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Can I put the wagon before the horse? (I need help)

Post in 'The Hearth Room - Wood Stoves and Fireplaces' started by jeffatus, Dec 6, 2005.

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  1. jeffatus

    jeffatus Member

    Joined:
    Dec 2, 2005
    Messages:
    14
    Loc:
    Southeast Michigan
    We have decided to buy a woodstove this winter, but we (because of the tight Christmas budget) can not afford the whole setup until January. I was thinking that maybe I could just buy the Chimney (basically everything but the stove) and install it before it gets really cold in the middle of winter. Does this make sense? My thought was to get it all set up, plug the whole (chimney) leading outside, and just "insert stove" when we can afford it. I am a little concerned about the exact placement of the chimney, I don't want to bring in the stove and find out I was 5 inches from where I needed to be. I am thinking, though, that some good planning, measuring and manufacturer specs I could guestimate pretty accurate placement.


    Also, could you recommend a good online merchant for chimney supplies? I am looking to run the chimney from the basement of my ranch, through the bedroom and roof.

    thanks in advance for any advice.

    jeff

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  2. Rodney

    Rodney New Member

    Joined:
    Nov 25, 2005
    Messages:
    13
    Thats what I did in my case a few years ago Jeff. As long as you get your measurements of the stove that you are going to purchase and the clearances that you have to follow it is no problem. It is always safe to have clearances greater than are specified for your particular stove in case you end up purchasing a different stove down the line with greater clearance requirements. Good Luck!!
  3. saichele

    saichele Minister of Fire

    Joined:
    Nov 18, 2005
    Messages:
    540
    I'd argue the chimney is the horse. Your chimney install (esp. if you're trying to run liner through an existing masonry chimney) can rapidly eat up as much money as the stove. Figure out how big a flue you can install, then buy a stove that goes with it. Anymore, pretty much everything but the biggest stoves are 6" round, so if you can get that through (usually not a problem) you have about 85% of the market available to you.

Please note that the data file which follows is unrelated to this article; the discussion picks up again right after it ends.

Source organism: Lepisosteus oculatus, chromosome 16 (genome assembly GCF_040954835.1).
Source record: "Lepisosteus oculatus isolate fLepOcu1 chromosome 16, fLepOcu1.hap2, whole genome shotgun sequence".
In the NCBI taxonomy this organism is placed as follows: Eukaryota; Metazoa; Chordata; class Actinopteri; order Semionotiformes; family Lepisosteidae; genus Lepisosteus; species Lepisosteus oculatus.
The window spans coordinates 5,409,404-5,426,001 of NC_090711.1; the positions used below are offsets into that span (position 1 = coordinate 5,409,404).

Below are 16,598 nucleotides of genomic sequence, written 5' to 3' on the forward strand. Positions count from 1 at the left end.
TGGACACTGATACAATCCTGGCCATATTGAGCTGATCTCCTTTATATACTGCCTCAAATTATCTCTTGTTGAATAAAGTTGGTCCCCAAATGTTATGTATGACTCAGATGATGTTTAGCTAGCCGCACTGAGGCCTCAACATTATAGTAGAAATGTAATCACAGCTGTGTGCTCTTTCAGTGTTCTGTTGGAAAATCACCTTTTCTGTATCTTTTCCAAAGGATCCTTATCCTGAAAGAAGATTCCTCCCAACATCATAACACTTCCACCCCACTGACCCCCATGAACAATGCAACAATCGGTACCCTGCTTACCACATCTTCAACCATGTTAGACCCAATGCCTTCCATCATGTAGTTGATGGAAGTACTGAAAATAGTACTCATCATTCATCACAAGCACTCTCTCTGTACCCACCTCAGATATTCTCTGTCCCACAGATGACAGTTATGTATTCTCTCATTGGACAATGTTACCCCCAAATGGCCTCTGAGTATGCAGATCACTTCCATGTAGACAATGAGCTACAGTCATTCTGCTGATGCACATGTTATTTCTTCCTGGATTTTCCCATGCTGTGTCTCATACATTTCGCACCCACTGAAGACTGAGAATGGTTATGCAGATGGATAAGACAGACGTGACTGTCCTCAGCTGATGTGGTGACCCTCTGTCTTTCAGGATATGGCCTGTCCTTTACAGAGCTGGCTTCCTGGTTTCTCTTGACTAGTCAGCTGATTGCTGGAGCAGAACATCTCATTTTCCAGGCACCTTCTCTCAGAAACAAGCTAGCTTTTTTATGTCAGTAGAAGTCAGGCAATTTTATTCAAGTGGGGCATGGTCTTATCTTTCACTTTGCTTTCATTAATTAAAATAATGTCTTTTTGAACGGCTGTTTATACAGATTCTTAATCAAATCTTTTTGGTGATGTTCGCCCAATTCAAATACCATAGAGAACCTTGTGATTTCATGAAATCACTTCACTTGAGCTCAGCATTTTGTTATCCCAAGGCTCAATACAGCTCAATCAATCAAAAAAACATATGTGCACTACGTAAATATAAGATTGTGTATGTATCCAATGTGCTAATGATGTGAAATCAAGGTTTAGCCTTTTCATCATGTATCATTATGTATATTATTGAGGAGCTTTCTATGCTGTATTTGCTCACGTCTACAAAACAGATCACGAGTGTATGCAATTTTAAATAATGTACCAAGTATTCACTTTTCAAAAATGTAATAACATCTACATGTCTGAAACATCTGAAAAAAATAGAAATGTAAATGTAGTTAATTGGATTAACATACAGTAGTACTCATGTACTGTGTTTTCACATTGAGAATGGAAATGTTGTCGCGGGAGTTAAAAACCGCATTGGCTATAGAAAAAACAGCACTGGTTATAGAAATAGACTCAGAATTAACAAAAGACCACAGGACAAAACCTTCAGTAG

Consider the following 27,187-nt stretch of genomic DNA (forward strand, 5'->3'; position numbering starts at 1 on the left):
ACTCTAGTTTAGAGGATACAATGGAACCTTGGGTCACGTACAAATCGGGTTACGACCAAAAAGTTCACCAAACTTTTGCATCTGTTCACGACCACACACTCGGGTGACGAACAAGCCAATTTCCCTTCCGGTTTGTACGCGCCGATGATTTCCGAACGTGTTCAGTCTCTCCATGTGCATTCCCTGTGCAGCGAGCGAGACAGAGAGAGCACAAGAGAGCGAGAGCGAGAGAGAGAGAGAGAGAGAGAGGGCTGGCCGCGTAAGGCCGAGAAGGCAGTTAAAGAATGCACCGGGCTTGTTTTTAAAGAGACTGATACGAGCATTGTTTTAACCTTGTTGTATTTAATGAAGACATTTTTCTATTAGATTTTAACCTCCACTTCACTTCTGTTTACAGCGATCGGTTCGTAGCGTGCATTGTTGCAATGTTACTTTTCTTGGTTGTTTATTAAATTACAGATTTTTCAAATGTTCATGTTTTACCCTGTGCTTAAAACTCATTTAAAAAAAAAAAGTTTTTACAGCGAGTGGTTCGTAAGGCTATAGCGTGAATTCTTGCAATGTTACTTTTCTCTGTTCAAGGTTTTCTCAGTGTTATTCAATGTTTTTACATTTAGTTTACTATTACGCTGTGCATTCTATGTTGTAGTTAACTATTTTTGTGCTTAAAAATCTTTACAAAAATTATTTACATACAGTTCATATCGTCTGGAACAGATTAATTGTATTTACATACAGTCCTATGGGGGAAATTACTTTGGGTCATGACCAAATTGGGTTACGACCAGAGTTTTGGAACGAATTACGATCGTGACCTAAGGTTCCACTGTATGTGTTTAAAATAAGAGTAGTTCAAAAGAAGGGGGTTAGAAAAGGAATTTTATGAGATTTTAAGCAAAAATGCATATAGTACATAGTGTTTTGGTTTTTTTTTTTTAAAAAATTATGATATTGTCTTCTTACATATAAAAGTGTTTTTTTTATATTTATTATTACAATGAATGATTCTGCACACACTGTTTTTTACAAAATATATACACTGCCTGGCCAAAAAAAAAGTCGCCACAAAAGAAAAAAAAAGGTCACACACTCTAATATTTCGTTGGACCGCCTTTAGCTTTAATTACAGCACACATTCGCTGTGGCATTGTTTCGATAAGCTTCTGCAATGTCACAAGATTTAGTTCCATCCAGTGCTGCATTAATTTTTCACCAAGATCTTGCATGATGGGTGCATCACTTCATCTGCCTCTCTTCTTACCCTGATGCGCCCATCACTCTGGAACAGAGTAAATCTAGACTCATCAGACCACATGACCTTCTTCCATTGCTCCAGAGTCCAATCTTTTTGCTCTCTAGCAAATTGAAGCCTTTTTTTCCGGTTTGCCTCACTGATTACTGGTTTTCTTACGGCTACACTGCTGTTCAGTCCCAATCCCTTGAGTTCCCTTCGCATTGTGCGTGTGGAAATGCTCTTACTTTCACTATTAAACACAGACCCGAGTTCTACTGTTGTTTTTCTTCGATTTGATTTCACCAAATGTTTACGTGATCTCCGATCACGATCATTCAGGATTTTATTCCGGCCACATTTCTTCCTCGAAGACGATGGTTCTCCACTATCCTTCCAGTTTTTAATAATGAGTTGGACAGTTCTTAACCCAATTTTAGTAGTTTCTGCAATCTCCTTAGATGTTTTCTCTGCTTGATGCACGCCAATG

Steve
  4. Sundeep Arole

    Sundeep Arole New Member

    Joined:
    Nov 18, 2005
    Messages:
    237
    Loc:
    Framingham, MA
    jeffatus - I first build the hearth area where the stove would sit. Or get a hearth pad of the size that you can manage to fit properly. First place the hearth pad. Then install the chimney. Then the stove. It will make your planning a bit easier.
  5. babalu87

    babalu87 New Member

    Joined:
    Nov 23, 2005
    Messages:
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    Loc:
    middleborough, ma.
    If you wanted to install the chimney in January you should have ordered it in November
    PAINFULLY slow production and they were backed up last month

    I agree, the chimney is the horse
  6. begreen

    begreen Mooderator Staff Member

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    Jeff, no problem doing the chimney first. Be sure you know what stove you are getting so that last minute offsets don't need to be added. If possible, don't work clearances down to the last inch. Give yourself a little breathing room, especailly at the point of connection to the stove. What climate zone are you in? Check to be sure that the roofing compounds will work in the current outdoor ambient temps. It would be a bummer to install the stack and have it leak. If it's not too cold outside, consider keeping the roofing tar indoors just until it's needed.
  7. Rick

    Rick Member

    Joined:
    Nov 23, 2005
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    Loc:
    Connecticut
    The first thing I did was to build the hearth. I wanted a big stone looking thing so I made it 10' by 6' with 4" thick stones. I had a rough idea of my clearances, and made it way over-sized. Good thing, when I finally went into the "attic" (there was no scuttle, I had to make one) I realized that I had an obstruction so I had to move my stove over about a foot. Then I installed the chimney. Maybe a month later I put in the stove, which was by far the easiest part.

    Rick
  8. ChrisN

    ChrisN Feeling the Heat

    Joined:
    Nov 19, 2005
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    Loc:
    Southeastern, Ct
    Jeff, When I put my system in the first thing I did was make a cardboard template of my stove (Jotul Oslo), and then built the hearth to fit. It was very handy to put my mind at ease as far as clearances go and also gave me a visual picture of how the end product would look in the room.

    Chris

    P.S. The forum spell-checker doesn't recognize jotul. Geesh.
  9. begreen

    begreen Mooderator Staff Member

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    Good suggestion Chris. I did the same thing to visualize and check clearances.
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